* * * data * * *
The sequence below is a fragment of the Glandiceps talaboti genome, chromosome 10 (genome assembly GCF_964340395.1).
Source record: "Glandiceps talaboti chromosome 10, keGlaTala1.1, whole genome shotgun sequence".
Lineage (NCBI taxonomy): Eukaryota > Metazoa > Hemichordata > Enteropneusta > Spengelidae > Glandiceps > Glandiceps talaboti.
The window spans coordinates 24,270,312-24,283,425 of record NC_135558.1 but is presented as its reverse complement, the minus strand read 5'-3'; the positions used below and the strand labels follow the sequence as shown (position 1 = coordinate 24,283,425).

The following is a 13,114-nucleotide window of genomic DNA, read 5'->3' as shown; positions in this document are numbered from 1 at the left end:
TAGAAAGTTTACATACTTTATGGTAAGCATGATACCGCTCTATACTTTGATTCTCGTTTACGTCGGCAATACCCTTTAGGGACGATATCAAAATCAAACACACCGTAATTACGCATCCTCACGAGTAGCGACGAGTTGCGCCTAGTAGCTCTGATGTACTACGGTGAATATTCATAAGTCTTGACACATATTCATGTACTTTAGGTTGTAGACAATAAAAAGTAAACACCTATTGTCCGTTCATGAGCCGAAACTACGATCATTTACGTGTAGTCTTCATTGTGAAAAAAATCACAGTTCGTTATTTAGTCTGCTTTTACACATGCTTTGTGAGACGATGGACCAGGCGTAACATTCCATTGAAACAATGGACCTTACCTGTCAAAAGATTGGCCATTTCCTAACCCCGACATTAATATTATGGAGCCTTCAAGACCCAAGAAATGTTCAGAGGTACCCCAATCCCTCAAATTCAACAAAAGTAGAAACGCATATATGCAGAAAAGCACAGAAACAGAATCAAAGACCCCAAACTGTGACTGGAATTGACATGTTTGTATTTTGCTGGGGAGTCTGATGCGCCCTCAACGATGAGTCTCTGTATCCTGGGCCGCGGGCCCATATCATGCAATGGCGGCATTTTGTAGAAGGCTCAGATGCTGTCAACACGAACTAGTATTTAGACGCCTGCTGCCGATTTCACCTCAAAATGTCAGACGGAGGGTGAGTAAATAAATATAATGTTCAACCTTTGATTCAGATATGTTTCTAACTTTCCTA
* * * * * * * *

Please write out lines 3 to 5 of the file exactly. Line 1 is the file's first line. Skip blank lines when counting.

Lineage (NCBI taxonomy): Eukaryota > Metazoa > Hemichordata > Enteropneusta > Spengelidae > Glandiceps > Glandiceps talaboti.
The window spans coordinates 24,270,312-24,283,425 of record NC_135558.1 but is presented as its reverse complement, the minus strand read 5'-3'; the positions used below and the strand labels follow the sequence as shown (position 1 = coordinate 24,283,425).

The following is a 13,114-nucleotide window of genomic DNA, read 5'->3' as shown; positions in this document are numbered from 1 at the left end: